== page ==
a, Student Life

Beauty in simplicity

Somedays, clothes become frustrating. A brief look in the mirror and negotiations with the garments begin. Suddenly, dressing oneself quickly turns into a 3-D jigsaw puzzle of colours, textures, and shapes. In the end, we often just want something simple and pleasant.

On the corner of Ave. Laurier and l’Esplanade, boutique François Beauregard embodies this simplicity; the space is modest and charming. Upon entering the shop, you are greeted by delicate porcelain fixtures of birds taking flight. The walls are divided horizontally into white and tiffany blue, giving the impression that one is travelling across the horizon as one wanders through the shop. Chandeliers take on the form of elegant birds nests. Shaped to resemble delicate twigs, they complete the theme and atmosphere, illuminating the space with light. The boutique reflects a refined form of nature—an inviting retreat to the disenchanted traveller.

With delicacy and expertise, owner and designer François Beauregard carries this charm into his creations. The sides of the boutique are graced by a collection of elegant dresses,  masterfully constructed blouses, pants, and skirts. Tables stationed at the center of the room present classic staples: a selection of v-neck T’s, crew necks, and Donna tank tops. Each item is crafted with care, and the style is one of gentle sophistication. A humble array of colours and shades—navy, white, and greys—line the walls with subtle blossoms of pastels, corals, and red.

Each item is crisp in its lines and fits well to the body. Creases are integrated perfectly, forming smooth but defined shapes. The clothes emphasize the natural curves of the feminine figure, but are reserved and graceful. Several pieces feature a swift, arched curve for the back, catering to a woman with timeless taste.

Beauregard describes his design aesthetic as effortless, charming, but poised—drawing on the intersectionality of American and European culture.

“It’s minimalist, very simple, very modern,” Beauregard said. “[It is] a little bit of a mix between American classics [and] European-French. So that’s the look—very simple. I would [take] the American basic like T-shirts, shirts […] and mix it up in an European way.”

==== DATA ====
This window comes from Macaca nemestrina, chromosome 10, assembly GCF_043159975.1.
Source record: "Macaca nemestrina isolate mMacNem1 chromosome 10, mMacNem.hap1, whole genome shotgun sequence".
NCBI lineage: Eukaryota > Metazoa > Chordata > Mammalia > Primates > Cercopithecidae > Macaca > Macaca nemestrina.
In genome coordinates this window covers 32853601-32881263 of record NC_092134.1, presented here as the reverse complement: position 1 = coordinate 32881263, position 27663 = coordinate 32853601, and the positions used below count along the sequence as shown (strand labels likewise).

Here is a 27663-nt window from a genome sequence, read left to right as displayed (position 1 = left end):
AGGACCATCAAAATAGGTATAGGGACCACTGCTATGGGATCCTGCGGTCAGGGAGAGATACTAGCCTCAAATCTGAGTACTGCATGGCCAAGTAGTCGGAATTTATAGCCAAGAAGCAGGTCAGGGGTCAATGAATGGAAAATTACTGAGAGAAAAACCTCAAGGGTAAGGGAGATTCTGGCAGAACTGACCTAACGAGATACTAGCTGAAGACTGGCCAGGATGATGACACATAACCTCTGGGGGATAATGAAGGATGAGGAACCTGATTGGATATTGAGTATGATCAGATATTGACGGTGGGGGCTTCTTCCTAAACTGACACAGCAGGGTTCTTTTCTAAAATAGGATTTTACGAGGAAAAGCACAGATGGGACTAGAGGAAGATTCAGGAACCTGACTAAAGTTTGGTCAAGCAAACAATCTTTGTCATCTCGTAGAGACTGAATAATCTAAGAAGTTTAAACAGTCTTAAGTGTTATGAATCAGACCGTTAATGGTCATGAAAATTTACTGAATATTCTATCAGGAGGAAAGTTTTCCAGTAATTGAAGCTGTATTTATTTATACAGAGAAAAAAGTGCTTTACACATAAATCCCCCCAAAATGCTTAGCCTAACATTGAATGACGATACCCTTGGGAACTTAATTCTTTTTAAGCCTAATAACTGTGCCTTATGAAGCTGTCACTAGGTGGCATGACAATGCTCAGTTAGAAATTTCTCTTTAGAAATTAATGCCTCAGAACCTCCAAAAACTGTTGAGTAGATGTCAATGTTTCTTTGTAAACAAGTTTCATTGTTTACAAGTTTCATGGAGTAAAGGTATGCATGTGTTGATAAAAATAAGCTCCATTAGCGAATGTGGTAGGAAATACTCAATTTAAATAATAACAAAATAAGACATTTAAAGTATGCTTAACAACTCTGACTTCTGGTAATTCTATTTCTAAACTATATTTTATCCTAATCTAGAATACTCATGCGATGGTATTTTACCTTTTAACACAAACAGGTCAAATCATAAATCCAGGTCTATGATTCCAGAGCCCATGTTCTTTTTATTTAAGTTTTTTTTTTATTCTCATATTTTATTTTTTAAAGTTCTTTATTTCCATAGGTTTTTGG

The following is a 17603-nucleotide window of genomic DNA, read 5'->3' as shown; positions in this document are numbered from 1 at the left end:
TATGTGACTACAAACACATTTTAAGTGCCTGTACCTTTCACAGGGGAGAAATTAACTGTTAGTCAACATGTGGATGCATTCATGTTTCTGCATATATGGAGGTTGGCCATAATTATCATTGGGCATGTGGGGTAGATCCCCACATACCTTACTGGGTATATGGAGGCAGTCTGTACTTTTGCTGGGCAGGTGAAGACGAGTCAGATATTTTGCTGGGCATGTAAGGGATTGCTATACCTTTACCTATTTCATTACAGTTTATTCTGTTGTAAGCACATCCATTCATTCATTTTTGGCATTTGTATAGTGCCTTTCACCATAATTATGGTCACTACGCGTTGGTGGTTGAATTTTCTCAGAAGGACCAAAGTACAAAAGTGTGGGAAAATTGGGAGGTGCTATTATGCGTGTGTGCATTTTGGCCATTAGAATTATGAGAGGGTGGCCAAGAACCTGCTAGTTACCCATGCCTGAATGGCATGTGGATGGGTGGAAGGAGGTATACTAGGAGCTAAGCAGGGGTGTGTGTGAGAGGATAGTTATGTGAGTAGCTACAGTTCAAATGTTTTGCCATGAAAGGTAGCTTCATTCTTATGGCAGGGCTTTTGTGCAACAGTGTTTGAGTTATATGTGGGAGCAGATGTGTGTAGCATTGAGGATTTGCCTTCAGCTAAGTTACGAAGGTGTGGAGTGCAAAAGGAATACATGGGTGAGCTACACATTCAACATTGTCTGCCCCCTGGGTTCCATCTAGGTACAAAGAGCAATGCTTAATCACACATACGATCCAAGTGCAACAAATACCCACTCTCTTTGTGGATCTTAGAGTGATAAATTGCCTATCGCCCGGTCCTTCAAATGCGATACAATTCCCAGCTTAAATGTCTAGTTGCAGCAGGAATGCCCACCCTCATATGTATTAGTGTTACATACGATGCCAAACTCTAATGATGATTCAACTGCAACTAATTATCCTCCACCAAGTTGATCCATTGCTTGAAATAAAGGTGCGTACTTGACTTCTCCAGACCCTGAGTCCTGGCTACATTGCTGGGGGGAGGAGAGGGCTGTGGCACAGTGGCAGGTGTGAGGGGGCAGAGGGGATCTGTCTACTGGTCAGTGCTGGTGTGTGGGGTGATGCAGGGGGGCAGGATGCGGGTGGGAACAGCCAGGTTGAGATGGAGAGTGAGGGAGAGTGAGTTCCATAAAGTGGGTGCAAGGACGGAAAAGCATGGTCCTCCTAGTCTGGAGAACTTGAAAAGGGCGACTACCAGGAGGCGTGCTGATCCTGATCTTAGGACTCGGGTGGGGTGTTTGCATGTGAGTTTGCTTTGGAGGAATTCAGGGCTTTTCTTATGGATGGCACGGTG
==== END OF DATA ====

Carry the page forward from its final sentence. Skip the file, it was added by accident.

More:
All of Beauregard’s designs are conceptualized in the back-room studio. The processes is very traditional; the sketching, fabric selection, cutting, draping, and sewing are all done by hand and finished with a meticulous eye for detail.

In the Montreal fashion scene, Beauregard’s minimalistic design is second to none. To the modest and chic McGill student who takes value in comfortable, stylish, and delicately alluring pieces, this is the place. Of course, simple is in no way synonymous with limited options. On the contrary, the boutique houses an impressive collection of styles. For added variety, Beauregard also carries several brands from Europe and the U.S. to complement his staples.

For the student, boutique Francois Beauregard is a luxury because in the midst of midterms and crises, one can take comfort in the hug of cotton, silk, and cashmere. There is certainly a value to being able to wear quality-tailored clothing and it affirms that, in a life where everything changes in a blink of an eye, the ensemble—and you—are beautiful in simplicity.



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